The best experimental rock band in Austin releases its third album, a comparatively streamlined effort that addresses matters of the heart with characteristic terseness and subtlety.
Austin trio the Weird Weeds have long been a source of hometown pride to me. Over the last four years, they've slowly become the city's best experimental rock band. When I say "experimental," I mean it: their songs tend to be terse, through-composed, and loaded with inexplicable sounds generated from prepared instruments. On first listen, the band's music can be confusing. Such confusion is inevitable when a band's drummer plays his snare with a bow, and one of its guitarists plays her instrument with chalk. After multiple listens, though, what initially sounds aleatory ends up betraying immense craft, and songs that at first feel ephemeral soon become indelible. This band is appropriately named: they're weird, but they'll grow on you!
On their third (and best) album, I Miss This, the Weird Weeds have slightly streamlined their sound. There are fewer moments in which drummer Nick Hennies sounds like he's throwing his kit down a flight of stairs. The arrangements aren't as skittish: songs such as "Red", "Lies", and "A Goose" develop grooves that linger for longer than a minute at a time. Last but not least, the band is no longer afraid to get loud. On "Red", guitarist Sandy Ewen's distorted chords hit with thunderous force. On "A Goose", her patented "chalk guitar" technique produces an ear-piercing wail that Hennies' gunshot snare struggles to overtake. Guitarist Aaron Russell, heretofore content to tether the music with nimble finger-picking, makes his vocal debut on two songs, unveiling a pleasant Robert Wyatt-like croon. I Miss This is the sound of self-actualization at work, the product of a band confident and courageous enough to test its own limits.
The lyrics on I Miss This are filled with inversions that change simple statements into profound paradoxes. On the jazzy opening track, "You Drive Me Crazy", Hennies and Ewen sing in unison, "It's not so much what you do, but what you don't do I like / Don't drive me crazy". Then, they invert the lyric: "It's not so much what you don't do, but what you do I like / You drive me crazy". The tone of the song is thus changed from one of admonition to one of admiration. On the title track, Ewen sings, "Find all that you have got / Lose all that you have lost". Then, she inverts the lyric: "Find all that you have lost / Lose all that you have got". Don't get bogged down by the past, she seems to say, but don't get too comfortable in the present either.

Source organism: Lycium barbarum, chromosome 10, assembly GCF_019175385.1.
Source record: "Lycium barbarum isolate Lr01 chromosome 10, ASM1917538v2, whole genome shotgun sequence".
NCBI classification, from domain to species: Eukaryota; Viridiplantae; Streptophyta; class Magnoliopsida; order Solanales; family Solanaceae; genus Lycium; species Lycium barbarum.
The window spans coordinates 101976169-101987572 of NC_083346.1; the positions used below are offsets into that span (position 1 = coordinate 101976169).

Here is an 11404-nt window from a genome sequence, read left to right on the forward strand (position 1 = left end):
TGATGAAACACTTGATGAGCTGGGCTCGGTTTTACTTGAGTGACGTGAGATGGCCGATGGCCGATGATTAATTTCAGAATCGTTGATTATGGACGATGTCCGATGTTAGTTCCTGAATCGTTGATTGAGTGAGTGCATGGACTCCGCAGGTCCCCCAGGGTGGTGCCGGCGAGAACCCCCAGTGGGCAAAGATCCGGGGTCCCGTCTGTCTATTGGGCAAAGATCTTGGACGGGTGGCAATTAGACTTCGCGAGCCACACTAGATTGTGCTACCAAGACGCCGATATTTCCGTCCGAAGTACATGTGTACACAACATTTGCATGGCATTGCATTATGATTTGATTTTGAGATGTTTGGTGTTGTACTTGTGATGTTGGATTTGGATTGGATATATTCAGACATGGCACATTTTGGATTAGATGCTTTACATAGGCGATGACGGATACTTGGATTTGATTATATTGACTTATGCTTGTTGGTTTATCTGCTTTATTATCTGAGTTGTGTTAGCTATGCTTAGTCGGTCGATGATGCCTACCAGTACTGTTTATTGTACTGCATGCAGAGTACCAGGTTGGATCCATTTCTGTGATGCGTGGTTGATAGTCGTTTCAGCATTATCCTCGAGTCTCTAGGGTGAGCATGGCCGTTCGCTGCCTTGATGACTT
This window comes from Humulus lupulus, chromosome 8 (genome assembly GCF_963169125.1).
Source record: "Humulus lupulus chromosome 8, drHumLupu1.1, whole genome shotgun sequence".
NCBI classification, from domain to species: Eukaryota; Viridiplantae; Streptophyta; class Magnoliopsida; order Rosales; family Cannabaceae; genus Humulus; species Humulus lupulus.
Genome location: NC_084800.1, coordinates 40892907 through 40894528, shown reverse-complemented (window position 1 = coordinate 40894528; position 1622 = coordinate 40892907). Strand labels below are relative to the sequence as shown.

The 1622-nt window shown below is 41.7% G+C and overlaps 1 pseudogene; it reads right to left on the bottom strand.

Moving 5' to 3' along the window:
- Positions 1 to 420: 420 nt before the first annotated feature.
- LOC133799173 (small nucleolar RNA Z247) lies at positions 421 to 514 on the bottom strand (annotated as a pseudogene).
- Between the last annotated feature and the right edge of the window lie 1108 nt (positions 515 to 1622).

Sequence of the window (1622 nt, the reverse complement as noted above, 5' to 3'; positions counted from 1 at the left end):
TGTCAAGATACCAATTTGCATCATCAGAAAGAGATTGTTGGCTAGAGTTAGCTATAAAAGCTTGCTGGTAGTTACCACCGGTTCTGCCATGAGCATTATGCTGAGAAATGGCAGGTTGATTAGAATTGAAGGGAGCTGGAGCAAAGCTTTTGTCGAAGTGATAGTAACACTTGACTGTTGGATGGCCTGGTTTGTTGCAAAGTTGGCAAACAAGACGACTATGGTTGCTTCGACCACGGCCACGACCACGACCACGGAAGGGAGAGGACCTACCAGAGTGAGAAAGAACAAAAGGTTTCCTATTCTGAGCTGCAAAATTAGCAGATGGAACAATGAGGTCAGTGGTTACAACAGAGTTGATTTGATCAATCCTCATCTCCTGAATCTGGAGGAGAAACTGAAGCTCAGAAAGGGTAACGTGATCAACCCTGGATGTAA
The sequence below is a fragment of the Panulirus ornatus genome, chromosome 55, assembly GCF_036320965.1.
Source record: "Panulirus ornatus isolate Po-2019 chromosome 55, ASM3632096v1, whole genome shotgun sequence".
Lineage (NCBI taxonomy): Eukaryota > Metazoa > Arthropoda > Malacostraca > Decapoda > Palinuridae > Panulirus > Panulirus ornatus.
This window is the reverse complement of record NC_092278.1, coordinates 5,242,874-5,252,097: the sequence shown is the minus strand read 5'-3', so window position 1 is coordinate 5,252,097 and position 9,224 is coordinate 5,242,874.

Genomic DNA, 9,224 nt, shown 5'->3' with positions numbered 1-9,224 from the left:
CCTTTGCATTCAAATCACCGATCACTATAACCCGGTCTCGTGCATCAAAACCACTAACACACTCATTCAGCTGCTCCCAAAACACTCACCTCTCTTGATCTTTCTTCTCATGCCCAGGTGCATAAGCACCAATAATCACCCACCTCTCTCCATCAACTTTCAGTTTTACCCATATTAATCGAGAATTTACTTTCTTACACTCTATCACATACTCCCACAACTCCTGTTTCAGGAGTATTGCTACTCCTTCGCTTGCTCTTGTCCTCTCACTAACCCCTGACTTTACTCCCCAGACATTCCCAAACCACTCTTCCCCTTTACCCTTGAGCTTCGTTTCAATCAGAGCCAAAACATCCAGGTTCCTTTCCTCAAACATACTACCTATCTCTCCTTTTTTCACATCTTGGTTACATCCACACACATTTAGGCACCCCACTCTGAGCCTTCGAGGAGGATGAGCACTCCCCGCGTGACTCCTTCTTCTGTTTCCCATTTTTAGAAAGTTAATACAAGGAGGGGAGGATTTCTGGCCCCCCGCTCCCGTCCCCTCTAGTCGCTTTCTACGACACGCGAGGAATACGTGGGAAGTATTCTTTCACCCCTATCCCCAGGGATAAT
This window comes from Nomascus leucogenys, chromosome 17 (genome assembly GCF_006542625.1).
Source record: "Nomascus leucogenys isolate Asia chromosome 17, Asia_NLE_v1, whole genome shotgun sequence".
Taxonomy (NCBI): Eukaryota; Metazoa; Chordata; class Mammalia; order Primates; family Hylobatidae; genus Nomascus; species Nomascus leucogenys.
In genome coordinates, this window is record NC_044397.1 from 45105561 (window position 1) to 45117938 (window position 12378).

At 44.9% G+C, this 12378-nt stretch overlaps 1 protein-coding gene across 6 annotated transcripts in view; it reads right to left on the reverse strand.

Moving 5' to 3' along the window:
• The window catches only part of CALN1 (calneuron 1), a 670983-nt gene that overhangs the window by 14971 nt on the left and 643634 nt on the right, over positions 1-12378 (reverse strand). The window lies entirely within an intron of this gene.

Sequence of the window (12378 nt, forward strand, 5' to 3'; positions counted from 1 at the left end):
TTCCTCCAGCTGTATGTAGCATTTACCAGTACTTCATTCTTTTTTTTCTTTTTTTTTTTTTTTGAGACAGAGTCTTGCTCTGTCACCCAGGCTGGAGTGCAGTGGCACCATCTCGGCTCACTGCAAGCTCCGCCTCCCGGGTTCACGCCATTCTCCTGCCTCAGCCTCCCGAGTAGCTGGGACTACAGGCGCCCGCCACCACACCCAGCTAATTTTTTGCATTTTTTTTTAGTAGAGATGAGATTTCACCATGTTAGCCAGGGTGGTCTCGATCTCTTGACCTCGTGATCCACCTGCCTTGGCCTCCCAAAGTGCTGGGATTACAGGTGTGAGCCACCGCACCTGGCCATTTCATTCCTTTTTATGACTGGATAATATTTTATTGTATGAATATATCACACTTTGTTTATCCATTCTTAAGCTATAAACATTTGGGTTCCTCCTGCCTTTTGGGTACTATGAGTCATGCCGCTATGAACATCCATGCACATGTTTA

As I Miss This progresses, it becomes a concept album about the dissolution of a relationship. On the gorgeous acoustic ballad "Dream Songs", Hennies and Ewen lament the difficulty of remembering songs heard in dreams, a subtle metaphor for the inevitability of loss. The lyrics of "Atlas" use mundane details to illustrate the disconnect between a protagonist and his estranged lover: "It's quiet in the bedroom / Even with my ears against the door... / Hearts are heavy / Lights are low / Even the dogs are still". The album is front-loaded with aggressive songs, but gets quieter and more diffuse until the aptly-named closing track "Nothing". This method of sequencing mirrors the trajectory of the average relationship: instead of spontaneously combusting, it just slowly peters out.
The Weird Weeds' ability to address matters of the heart without stooping to cheap sentimentality is probably their least acknowledged asset. (They didn't call their previous album Weird Feelings for nothing, you know.) At various points, I Miss This can make you scratch your head, cover your ears, or dance with abandon. If you let it, though, it can also break your heart. Although plenty of rock bands have used emotional anguish as fodder for their music, I can guarantee you that none of them have sounded anything like the Weird Weeds.